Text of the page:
on 23 January 2006
There can be no doubt that the original coming-together of 'The Highwaymen' was an event that everyone should applaud and enjoy. Their first album was, I feel, their best, with its drama and darkness, but this album does try to run it a close second. If anything, it is rather more upbeat than their first, and there is still the same emphasis upon them sharing lead vocals or switching vocals between verses.
Track 1, 'The devil's right hand' is a rousing opener whereas the gentler, acoustic (almost 'folky') feel of the next track, 'Live forever', is an enjoyable contrast. Definitely more mellow than anything on their first album. The mandolin in that track and the piano and steel guitar in track 3 ('Everyone gets crazy') tends to increase the feel of this being a slightly over-produced album in the traditional mould of modern American country music. But that, of course, reflects my own impression and preferences.
Track 4, 'It is what it is' plunges us back into a heavier, guitar and harmonica-driven track. This has all the energy we expect from the combination of 4 such diverse and yet close musicians. A powerful track.
Track 5, 'I do believe' once again comes as a sharp contrast with it's acoustic sound (guitar and dobro) and its religious but unsentimental theme.
Track 6, 'The end of understanding' strikes me as being a slightly schmalzy take on the type of country music that flooded the airwaves in the late 50's and early 60's .... the type of music that Jim Reeves made his own. He did it far better.
Track 7, 'True love travels a gravel road' begins well. I almost found myself waiting for a Clapton-syle guitar intro, but then the song developed as another example of slightly over-produced country smoothness. No grit or darkness here, not even when Johnny Cash sings about a hard life full of tears.
Track 8, 'Death and Hell' sounds like it should be a bluesy rock number. In fact this is a classic Luther Perkins style 'chicka-boom' accompaniment to a Cash performance of a 'song' that is partly spoken in the way that some of earliest recordings were. This is really a return to the way he used to tell stories in song and as such is a very enjoyable track, but it is nowhere near as dark as the title might suggest.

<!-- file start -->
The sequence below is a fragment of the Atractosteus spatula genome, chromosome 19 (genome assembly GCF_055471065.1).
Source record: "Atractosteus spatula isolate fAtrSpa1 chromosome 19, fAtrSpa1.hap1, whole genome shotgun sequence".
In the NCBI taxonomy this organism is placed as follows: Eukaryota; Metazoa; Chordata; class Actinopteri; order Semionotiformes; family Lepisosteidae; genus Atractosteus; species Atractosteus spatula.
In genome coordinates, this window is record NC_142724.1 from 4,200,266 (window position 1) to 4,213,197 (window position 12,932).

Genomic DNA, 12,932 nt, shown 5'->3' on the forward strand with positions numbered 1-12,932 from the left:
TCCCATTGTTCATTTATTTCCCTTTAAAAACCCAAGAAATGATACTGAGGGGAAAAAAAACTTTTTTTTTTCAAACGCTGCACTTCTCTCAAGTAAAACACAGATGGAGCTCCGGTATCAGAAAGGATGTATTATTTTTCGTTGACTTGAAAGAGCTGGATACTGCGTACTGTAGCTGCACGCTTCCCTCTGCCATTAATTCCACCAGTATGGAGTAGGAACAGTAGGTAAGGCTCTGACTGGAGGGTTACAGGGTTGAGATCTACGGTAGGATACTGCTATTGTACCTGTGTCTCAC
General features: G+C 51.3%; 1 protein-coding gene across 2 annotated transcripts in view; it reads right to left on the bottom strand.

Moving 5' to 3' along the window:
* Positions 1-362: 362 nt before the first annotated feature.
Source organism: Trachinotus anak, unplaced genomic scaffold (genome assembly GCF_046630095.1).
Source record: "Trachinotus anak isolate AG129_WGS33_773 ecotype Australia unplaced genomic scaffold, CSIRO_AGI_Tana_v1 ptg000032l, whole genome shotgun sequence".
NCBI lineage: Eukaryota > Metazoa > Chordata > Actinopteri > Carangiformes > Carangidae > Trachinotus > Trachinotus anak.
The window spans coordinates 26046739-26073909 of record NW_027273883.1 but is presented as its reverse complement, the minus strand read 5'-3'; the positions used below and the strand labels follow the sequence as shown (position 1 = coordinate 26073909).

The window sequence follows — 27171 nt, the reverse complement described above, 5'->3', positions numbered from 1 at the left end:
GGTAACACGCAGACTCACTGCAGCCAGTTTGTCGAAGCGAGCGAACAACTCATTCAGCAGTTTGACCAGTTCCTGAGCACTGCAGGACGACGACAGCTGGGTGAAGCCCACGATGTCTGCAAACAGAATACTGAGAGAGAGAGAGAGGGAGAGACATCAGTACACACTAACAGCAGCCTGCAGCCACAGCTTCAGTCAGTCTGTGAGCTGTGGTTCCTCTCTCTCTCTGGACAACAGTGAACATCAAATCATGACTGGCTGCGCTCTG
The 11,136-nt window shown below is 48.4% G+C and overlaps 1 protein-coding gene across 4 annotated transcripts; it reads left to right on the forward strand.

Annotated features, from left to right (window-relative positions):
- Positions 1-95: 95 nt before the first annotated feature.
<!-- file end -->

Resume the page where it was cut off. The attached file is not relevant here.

Track 9, 'Waiting for a long time' Is another rocker, pretty well outside the usual genre of country music.
Track 10, 'Here comes that rainbow again' is a well known song, performed here as a slow acoustic song. Happily, it lacks a lot of the syrup and cloying sweetness of other singers' recordings. Indeed, there actually is a slight hint of darkness here - unfortunately mollified by mandolin and synth.
Track 11, 'The road goes on forever' is another traditional upbeat country song.
Track 12 'If He comes back' is the first of 6 bonus tracks which share the common feature of sounding unrehearsed, informal and off-the-cuff. This song is much closer to the rockier style of their first album. A really good track with an excellent ending in which you hear them laughing as a sign of their enjoyment.
Track 13, 'Live forever' is another classic early Johnny Cash-style song ... acoustic, stripped bare and all the better for it. No over-production here. No overlaying with mandolins, steel guitars or synths. It has the feel of a jam session with occasional non-vocal contributions from the others. A whole album like this would be a joy.
Track 14 'I ain't song' has the feel of being another recording that was made as they joshed around. There are 'sounds off', laughter and a generally un-produced feel that makes this a wonderful record of their relationship. This is informal music at its best. You'll love it or loathe it.